No. 2452 October Term, 1978, No. 84 October Term, 1979, Appeal from the Judgment of the Court of Common Pleas of Philadelphia County, Civil Division, at Nos. 649 May Term, 1970 and 1340 April Term, 1972
Robert T. Lear, Philadelphia, for the School Dist. of Philadelphia, appellant (at No. 2452).
Leon A. Mankowski, Philadelphia, for Ruffin, appellant (at No. 84).
Daniel L. Thistel, Philadelphia, for appellees (at No. 2452).
Brosky, Cirillo*fn* and Hoffman, JJ.
[ 299 Pa. Super. Page 329]
This action was commenced by Edrick McKnight to recover damages for injuries he suffered when he was cut by a saw during a wood shop class. Appellants in these consolidated appeals were among the defendants named below.*fn1 The jury returned a verdict in the amount of $95,000 and following the denial of post-trial motions, these appeals followed. Mr. Ruffin and the School District argue that appellee did not meet his burden of proof as to either their negligence or as to damages. They also contest the admissibility of certain expert testimony. We affirm the decision of the trial court.
[ 299 Pa. Super. Page 330]
The accident occurred in 1970 while Edrick McKnight was an eleventh-grade student at Germantown High School in Philadelphia. He was using a circular saw to cut strips of wood when somehow the finger of one hand was amputated and another was severely injured. Mr. McKnight testified that he could not remember exactly how the accident happened, but it is clear that it was caused by the saw. The guard with which the saw had been equipped had been removed by the wood shop instructor earlier in the semester and remained off at the time of the accident.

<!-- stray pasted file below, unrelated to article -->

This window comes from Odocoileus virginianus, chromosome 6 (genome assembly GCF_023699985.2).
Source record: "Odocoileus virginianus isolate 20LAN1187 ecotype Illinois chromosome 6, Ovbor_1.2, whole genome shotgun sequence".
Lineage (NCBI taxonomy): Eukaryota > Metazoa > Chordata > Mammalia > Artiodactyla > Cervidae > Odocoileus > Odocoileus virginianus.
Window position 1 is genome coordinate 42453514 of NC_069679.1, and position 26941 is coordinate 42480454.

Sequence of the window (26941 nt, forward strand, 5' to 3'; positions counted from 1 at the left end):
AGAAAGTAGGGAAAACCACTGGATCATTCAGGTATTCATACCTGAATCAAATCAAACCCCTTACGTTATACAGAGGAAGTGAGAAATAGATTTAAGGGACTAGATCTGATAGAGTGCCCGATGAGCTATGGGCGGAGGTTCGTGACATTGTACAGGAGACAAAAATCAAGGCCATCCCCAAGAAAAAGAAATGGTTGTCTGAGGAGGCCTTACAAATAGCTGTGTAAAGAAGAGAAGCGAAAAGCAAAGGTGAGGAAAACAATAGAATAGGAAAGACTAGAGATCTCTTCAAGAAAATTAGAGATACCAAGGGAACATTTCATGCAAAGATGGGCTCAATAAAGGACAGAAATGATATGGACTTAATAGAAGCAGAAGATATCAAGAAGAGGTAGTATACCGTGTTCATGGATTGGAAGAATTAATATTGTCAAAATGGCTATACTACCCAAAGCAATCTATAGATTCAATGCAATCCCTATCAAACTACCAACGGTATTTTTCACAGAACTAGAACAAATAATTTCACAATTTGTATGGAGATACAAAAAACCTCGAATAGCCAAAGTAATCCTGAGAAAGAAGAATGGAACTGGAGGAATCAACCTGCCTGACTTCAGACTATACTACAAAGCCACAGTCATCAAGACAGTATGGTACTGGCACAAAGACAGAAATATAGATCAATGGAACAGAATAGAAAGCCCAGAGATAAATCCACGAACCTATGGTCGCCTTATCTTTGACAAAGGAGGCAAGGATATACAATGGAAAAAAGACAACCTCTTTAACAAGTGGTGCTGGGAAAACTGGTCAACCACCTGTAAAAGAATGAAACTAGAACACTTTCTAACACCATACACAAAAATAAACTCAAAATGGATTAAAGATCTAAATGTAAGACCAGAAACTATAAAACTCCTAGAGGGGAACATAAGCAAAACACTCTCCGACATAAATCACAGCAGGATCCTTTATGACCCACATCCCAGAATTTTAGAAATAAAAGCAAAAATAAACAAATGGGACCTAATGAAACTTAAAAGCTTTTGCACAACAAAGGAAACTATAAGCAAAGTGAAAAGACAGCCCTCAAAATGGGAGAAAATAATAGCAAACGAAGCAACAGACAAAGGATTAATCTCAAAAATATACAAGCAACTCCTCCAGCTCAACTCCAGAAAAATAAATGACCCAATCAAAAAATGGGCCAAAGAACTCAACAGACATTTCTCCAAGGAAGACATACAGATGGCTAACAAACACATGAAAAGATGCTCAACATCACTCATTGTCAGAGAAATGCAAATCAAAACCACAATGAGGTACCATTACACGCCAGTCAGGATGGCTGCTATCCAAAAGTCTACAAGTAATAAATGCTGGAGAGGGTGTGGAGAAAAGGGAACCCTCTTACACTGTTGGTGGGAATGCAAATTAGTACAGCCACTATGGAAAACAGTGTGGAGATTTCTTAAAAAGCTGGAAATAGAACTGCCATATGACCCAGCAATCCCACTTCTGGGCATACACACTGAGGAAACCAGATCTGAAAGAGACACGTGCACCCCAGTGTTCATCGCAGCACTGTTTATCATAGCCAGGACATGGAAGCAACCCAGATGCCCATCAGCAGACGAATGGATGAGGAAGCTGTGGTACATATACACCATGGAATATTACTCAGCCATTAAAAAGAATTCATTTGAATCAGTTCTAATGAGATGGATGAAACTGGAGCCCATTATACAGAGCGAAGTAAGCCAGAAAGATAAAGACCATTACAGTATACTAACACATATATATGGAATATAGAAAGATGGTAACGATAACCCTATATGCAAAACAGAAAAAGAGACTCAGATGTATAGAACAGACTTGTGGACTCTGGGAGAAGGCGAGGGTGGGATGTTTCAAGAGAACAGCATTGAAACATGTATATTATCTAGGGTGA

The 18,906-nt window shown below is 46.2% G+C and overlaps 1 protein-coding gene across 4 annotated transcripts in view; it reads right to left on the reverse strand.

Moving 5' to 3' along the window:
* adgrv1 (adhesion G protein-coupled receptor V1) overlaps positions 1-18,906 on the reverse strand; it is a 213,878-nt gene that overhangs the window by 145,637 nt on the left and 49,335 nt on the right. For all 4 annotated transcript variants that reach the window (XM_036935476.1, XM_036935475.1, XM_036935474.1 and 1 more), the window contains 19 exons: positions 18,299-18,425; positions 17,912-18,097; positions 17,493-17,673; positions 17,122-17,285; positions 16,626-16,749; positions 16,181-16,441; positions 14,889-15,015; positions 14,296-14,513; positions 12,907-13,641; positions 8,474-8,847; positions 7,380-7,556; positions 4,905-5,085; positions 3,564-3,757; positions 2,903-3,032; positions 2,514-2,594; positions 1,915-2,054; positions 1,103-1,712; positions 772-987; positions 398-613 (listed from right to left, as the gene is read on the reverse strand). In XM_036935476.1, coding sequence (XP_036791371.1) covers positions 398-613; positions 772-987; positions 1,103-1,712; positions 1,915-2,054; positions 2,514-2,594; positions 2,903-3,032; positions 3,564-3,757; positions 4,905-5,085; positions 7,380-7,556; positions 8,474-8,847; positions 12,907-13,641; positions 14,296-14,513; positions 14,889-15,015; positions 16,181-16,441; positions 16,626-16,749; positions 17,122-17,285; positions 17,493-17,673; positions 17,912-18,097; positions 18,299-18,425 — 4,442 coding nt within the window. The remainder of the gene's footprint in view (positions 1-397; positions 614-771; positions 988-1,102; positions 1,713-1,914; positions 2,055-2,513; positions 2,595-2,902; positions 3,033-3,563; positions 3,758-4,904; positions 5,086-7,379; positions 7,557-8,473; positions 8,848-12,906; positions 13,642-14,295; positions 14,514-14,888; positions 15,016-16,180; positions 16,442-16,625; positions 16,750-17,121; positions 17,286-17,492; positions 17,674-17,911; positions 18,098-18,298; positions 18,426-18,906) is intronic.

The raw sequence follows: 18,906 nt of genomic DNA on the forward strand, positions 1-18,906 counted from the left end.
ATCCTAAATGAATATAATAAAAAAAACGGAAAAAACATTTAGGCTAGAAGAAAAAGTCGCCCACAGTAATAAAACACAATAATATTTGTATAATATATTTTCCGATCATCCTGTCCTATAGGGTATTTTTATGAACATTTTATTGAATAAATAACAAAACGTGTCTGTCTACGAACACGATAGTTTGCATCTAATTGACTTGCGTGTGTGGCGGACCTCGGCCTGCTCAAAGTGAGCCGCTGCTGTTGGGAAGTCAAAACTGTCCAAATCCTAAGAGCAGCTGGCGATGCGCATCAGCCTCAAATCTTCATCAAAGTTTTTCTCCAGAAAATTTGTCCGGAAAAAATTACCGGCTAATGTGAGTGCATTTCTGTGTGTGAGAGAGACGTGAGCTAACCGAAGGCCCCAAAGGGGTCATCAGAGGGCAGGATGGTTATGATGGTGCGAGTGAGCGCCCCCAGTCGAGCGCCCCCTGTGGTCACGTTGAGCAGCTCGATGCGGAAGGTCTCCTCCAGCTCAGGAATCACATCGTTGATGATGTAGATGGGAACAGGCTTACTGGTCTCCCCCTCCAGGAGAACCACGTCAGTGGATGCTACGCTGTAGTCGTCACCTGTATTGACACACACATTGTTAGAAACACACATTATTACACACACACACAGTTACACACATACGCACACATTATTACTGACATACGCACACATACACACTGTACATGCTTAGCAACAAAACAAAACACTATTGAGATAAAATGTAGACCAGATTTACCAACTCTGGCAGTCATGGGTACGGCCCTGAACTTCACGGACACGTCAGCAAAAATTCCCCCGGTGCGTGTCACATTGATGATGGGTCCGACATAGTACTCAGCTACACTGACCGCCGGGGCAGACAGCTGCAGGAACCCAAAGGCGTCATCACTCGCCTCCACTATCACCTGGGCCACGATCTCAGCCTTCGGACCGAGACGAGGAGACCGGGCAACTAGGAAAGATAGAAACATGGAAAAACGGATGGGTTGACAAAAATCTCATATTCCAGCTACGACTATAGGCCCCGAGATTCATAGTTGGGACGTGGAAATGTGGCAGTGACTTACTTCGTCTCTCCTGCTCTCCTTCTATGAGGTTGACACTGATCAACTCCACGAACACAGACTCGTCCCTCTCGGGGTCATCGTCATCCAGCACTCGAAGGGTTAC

Appellant, Ruffin, sought a judgment n. o. v. alleging that appellee had failed to meet his burden of proving that Mr. Ruffin had been negligent or that his negligence had caused the injury.*fn2
Our standard of review of the denial of motions for judgment n. o. v. was explained in Posh Construction, Inc. v. Simmons & Greer, Inc., 292 Pa. Super. 149, 436 A.2d 1192 (1981), as follows:
Further, we must be mindful that judgment n. o. v. will be entered only in a clear case, when the facts are such that no two reasonable persons could fail to agree that the verdict was improper, and any doubts should be resolved in favor of the verdict. See Atkins v. Urban Redevelopment Authority of Pittsburgh, 489 Pa. 344, 414 A.2d 100 (1980); Broxie v. Household Finance Co., 472 Pa. 373, 372 A.2d 741 (1977); Bottorf v. Waltz, 245 Pa. Superior Ct. 139, 369 A.2d 332 (1976). In the resolution of this appeal, we must consider the evidence available to the lower court in the light most favorable to the verdict winner, giving it the benefit of every ...